Change the World!
The Internet, of course, has no end. But it did have a beginning. Nov. 12, 1990, was when Tim Berners-Lee detailed his plan for a “Hypertext Project” (w3.org/Proposal.html). For geeks like me, reading it can raise goosebumps. In a way, it’s like reading the U.S. Constitution—this document established a framework for a new way of doing things.
Back in 1989-1990, Berners-Lee was looking for a way to more easily share information around the massive physics lab at which he worked. The idea was actually pretty basic, but of course what came out of it is not.
Here’s a pretty nice summation of their plan. How can you not get excited while reading this description?
“HyperText is a way to link and access information of various kinds as a web of nodes in which the user can browse at will. Potentially, HyperText provides a single user-interface to many large classes of stored information such as reports, notes, data-bases, computer documentation and on-line systems help.”
Being, among other things, a first-class software engineer, Berners-Lee had a specific problem in mind that he wanted to solve:
“There is a potential large benefit from the integration of a variety of systems in a way which allows a user to follow links pointing from one piece of information to another one. This forming of a web of information nodes rather than a hierarchical tree or an ordered list is the basic concept behind HyperText.”
Systems integration never sounded so simple, did it? The key component to tie the information together is described here:
“A program which provides access to the hypertext world we call a browser. When starting a hypertext browser on your workstation, you will first be presented with a hypertext page which is personal to you: your personal notes, if you like. A hypertext page has pieces of text which refer to other texts. Such references are highlighted and can be selected with a mouse (on dumb terminals, they would appear in a numbered list and selection would be done by entering a number). When you select a reference, the browser presents you with the text which is referenced: you have made the browser follow a hypertext link. That text itself has links to other texts and so on.”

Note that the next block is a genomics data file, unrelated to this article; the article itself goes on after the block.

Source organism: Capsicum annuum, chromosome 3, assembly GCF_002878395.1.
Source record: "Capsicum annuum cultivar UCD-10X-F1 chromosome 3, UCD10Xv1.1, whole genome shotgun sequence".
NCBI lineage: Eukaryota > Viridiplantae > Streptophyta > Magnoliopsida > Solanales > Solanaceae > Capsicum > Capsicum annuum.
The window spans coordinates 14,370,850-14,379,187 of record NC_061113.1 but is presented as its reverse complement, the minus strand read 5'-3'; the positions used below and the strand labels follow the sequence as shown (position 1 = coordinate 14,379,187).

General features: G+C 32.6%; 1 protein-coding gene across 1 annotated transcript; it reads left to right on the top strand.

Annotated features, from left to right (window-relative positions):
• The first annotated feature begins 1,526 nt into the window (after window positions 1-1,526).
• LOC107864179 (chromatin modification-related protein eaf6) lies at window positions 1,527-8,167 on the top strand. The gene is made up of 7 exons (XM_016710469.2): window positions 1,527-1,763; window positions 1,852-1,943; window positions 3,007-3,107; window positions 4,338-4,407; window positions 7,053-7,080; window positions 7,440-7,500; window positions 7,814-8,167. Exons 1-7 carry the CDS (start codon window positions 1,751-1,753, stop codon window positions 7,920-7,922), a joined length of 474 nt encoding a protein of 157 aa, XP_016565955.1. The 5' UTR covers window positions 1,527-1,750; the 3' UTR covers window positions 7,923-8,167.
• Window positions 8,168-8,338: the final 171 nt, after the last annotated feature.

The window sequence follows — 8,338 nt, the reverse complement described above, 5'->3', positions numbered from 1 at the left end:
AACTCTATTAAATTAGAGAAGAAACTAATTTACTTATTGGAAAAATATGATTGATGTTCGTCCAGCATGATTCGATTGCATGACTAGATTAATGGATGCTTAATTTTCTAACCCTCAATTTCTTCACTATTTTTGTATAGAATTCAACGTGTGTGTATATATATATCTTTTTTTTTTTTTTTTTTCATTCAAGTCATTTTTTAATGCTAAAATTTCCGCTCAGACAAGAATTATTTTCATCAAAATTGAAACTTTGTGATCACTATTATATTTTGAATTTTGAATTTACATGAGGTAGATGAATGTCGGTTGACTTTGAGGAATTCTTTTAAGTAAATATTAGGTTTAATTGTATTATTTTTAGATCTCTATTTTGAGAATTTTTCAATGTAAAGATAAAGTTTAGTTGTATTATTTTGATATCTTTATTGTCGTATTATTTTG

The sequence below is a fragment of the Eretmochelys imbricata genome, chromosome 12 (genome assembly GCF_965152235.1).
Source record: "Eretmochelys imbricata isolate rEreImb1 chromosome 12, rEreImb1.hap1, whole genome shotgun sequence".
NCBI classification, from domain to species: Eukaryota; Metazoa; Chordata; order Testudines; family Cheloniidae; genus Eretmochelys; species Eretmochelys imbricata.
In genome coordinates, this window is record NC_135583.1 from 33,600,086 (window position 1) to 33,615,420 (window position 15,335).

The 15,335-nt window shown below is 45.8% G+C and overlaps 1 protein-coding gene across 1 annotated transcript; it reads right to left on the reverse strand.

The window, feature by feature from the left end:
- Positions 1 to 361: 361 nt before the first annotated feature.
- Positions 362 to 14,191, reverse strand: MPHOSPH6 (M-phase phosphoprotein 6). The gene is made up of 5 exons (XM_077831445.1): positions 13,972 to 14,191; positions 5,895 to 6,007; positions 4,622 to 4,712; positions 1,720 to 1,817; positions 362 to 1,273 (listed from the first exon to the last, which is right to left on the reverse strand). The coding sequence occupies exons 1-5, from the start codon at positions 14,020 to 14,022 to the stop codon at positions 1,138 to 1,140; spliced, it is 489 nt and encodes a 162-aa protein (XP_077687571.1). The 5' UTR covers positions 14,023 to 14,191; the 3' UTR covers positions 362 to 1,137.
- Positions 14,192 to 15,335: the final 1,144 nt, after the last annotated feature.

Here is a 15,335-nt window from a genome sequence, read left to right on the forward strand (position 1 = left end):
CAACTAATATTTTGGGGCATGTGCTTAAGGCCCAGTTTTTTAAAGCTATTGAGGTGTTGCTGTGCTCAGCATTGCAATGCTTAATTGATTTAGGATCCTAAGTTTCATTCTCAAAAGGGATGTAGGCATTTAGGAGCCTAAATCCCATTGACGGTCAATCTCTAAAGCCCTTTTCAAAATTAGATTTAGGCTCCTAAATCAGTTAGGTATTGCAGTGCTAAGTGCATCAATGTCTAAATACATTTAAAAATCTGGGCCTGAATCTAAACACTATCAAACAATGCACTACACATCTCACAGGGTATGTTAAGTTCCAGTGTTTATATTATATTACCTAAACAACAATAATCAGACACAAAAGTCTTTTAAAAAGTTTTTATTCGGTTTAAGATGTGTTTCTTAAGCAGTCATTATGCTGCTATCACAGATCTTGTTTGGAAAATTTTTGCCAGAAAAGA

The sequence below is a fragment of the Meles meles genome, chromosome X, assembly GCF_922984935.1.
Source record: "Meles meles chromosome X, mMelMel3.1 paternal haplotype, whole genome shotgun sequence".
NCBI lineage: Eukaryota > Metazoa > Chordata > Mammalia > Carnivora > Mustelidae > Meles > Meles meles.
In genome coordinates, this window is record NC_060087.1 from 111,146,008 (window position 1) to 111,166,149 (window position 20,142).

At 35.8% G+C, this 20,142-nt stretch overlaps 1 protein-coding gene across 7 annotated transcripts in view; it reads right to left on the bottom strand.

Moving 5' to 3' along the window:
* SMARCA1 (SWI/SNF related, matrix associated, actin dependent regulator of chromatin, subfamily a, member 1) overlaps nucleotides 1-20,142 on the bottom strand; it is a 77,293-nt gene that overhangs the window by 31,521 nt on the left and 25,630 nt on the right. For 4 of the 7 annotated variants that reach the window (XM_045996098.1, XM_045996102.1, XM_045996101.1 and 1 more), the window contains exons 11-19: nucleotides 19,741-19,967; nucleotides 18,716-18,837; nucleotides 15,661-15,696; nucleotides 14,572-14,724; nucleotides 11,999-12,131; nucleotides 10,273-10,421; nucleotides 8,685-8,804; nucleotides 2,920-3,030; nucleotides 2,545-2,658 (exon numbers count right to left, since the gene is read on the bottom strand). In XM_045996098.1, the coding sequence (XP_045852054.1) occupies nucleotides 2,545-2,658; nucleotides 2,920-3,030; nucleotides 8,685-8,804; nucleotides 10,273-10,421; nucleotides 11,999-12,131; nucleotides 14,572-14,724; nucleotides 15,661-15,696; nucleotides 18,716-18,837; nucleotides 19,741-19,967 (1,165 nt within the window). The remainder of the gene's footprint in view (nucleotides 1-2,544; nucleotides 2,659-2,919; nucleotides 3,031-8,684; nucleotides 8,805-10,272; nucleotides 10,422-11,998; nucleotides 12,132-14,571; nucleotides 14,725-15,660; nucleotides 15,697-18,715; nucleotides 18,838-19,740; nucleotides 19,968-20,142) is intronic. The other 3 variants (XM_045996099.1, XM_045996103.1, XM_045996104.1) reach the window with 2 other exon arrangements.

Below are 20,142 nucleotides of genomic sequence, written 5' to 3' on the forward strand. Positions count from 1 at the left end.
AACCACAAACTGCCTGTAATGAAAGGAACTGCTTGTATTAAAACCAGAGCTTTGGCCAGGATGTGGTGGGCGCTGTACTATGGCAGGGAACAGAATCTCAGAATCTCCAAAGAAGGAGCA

And here, in a nutshell, is why it’s so cool:
“The texts are linked together in a way that one can go from one concept to another to find the information one wants. The network of links is called a web. The web need not be hierarchical, and therefore it is not necessary to ‘climb up a tree’ all the way again before you can go down to a different but related subject.”
And the rest is history. The point of our little trip in Doc Brown’s DeLorean back to the Web’s beginning: You never know where an idea will lead. But if you don’t break through boundaries, don’t ask “What if ...?” enough, don’t aspire to make a bigger impact, you surely won’t.
It’s now 2011. The year ahead looms. Will you be content with doing the same old thing you’ve been doing for weeks, months or years? Or will you invent something? You can’t invent the Web, but you can invent a way to do it better. Can you make the world better with your software, even if it’s only a tiny little corner of it? In other words—are you satisfied, or are you wanting to do more than you’ve done?
Stay thirsty, my friends.